Partition of India - division of British India into the independent nations of India and Pakistan displaced between 10-12 million people along religious lines, creating an overwhelming refugee crises triggering widespread violence
August 15th, 1947, inaugurated one of the cruelest and most enduring ironies of decolonization. India, a British property with over 4,500 years of civilization and a population of 415 million, finally achieved independence. But it was a triumph that opened a social, historical and geographic wound that has yet to fully heal: the new Indian state was partitioned into two.
Violent divisions between the subcontinent's Hindu and Muslim communities, and Muslim League leader Mohammed Ali Jinnah's longstanding campaign for an Indian-Muslim political entity in the event of a British withdrawal, made partition the expedient choice for a weary and overextended post-war British government. On June 3rd, 1947, British Viceroy Lord Louis Mountbatten announced that, as of August 15, India would be split between separate majority-Hindu and majority-Muslim countries.
The border between the future modern states of India and Pakistan was created under the supervision of Sir Cyril Radcliffe, a London barrister who was given only five weeks to draw the new borders. The resulting armed conflict persists today, from Hindu-ruled yet majority-Muslim Kashmir, to the bifurcation of Pakistan into remote eastern and western haves that later waged war. Millions of Pakistani Bengalis lost access to Kolkata, a regional metropolis that now sits on the Indian side of the border. As political scientist Lucy Chester recounts, the Radcilffe Line was "a failure in terms of boundary-making, but a striking success in terms of providing political cover to all sides."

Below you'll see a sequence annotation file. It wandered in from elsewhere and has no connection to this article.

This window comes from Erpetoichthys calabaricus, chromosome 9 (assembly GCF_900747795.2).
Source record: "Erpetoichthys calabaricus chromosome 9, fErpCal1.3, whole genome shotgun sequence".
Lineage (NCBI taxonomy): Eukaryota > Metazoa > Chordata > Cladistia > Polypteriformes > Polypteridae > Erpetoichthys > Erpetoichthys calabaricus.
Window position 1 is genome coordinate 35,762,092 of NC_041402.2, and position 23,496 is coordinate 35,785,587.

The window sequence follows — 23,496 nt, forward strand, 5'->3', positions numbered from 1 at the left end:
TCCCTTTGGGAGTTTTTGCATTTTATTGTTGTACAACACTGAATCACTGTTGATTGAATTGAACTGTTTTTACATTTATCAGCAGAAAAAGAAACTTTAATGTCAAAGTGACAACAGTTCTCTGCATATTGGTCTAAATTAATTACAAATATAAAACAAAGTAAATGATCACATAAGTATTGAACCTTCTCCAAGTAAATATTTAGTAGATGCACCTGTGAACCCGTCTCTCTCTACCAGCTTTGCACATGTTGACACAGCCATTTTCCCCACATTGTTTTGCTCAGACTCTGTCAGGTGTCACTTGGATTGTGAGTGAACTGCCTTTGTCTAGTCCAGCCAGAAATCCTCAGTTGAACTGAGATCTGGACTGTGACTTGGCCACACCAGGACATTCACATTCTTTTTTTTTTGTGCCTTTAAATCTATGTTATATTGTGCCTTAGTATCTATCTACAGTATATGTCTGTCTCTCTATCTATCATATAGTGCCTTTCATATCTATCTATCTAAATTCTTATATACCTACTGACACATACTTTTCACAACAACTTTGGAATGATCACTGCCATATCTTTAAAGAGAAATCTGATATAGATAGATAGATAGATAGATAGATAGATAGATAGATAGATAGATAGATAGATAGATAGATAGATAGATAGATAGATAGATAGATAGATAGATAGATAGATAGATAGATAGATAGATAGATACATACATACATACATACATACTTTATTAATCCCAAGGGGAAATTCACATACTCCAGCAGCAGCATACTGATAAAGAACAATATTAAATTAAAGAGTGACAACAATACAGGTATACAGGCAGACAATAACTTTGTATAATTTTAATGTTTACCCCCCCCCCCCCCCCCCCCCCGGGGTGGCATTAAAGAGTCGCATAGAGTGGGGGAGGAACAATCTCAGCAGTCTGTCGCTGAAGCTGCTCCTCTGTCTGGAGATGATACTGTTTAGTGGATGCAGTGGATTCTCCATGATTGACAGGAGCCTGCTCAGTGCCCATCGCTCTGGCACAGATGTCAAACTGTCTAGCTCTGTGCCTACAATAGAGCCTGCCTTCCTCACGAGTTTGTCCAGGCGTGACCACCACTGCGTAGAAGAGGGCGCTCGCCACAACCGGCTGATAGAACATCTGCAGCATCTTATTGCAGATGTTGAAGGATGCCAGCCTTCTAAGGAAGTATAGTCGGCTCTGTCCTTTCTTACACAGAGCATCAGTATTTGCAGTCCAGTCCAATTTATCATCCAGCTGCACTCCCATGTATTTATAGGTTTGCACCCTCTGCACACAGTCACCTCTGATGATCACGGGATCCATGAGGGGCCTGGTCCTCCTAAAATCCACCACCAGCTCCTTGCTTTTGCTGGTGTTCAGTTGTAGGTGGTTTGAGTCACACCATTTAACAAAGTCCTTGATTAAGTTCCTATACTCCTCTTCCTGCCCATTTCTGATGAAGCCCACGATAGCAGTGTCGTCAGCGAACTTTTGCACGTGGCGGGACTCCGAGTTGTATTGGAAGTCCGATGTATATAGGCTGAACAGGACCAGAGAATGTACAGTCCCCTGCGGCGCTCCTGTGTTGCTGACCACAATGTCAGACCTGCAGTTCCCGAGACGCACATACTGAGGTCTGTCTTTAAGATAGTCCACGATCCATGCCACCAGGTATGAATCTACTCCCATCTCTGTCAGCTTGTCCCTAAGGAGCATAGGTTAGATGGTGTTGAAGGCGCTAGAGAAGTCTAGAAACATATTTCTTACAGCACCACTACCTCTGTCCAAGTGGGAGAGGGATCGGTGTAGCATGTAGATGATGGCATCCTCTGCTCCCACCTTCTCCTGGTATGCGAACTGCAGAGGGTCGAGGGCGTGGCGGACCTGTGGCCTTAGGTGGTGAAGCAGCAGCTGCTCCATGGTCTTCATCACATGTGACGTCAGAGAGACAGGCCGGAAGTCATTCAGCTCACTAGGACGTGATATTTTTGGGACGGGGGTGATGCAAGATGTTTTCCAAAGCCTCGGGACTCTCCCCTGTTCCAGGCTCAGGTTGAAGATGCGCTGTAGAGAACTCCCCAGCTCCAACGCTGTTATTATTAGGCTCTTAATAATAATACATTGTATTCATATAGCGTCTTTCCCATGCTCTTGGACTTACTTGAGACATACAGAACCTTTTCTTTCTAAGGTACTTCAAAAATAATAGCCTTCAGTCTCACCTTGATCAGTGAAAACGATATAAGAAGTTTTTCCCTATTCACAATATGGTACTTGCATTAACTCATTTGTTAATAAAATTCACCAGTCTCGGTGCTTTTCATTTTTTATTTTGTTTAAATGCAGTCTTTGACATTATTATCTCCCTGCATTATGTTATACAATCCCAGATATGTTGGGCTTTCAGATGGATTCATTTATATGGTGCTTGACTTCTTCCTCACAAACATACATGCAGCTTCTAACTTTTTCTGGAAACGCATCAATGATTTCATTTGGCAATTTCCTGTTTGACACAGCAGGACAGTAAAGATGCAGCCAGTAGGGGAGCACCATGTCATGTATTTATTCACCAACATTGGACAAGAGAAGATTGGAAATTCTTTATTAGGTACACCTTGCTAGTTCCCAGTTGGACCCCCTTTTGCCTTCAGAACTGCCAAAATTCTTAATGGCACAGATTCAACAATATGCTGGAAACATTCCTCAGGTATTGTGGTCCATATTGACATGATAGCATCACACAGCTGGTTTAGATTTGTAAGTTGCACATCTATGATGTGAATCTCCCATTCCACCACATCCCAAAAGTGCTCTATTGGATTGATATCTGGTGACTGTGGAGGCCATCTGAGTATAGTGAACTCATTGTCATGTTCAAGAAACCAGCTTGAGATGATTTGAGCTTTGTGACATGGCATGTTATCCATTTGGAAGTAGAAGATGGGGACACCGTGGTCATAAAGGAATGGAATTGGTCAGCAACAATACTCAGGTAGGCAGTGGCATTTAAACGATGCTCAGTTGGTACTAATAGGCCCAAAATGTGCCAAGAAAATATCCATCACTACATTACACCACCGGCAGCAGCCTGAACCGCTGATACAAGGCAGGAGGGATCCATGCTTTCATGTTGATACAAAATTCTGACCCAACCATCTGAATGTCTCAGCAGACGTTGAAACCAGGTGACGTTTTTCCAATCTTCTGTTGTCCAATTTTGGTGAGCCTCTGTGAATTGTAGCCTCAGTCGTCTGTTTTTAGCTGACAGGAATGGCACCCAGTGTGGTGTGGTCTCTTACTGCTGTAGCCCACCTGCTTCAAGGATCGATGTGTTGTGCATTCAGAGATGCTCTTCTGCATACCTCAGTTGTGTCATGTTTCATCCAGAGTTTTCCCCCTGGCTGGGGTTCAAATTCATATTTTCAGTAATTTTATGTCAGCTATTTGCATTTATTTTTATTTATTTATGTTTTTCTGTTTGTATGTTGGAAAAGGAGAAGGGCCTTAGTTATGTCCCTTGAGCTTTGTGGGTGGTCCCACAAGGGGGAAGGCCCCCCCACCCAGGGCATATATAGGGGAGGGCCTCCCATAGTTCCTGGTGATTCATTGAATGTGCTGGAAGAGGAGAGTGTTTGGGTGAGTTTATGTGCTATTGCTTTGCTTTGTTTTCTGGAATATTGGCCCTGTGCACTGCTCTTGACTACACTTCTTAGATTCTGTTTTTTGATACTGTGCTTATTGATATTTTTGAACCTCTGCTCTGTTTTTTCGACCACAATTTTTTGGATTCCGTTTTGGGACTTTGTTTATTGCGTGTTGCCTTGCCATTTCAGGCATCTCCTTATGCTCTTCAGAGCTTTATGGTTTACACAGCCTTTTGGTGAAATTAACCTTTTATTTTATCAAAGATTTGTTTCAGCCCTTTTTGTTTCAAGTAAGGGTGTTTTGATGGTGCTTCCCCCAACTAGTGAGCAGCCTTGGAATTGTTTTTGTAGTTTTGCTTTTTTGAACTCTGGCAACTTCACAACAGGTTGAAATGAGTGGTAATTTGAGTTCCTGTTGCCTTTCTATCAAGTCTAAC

India was independent, India's Muslim minority had its own independent state, and the British were in a position to leave their troublesome colonies behind. They were incomplete victories: up to 17 million people were eventually displaced, and 1 million killed, in the sectarian violence that followed partition. Mohandas Gandhi, the leader of India's independence movement, was assassinated by a Hindu nationalist in January 1948 over his perceived sympathies toward India's Muslims. A devastating civil war in East Pakistan resulted in the creation of Bangladesh in 1972. India and Pakistan fought wars over Kashmir in 1947, 1965, and 1999. The Kashmir conflict still serves as an ostensible justification for Pakistan's support of anti-Indian terrorist groups -- as well as for both countries' development of nuclear weapons.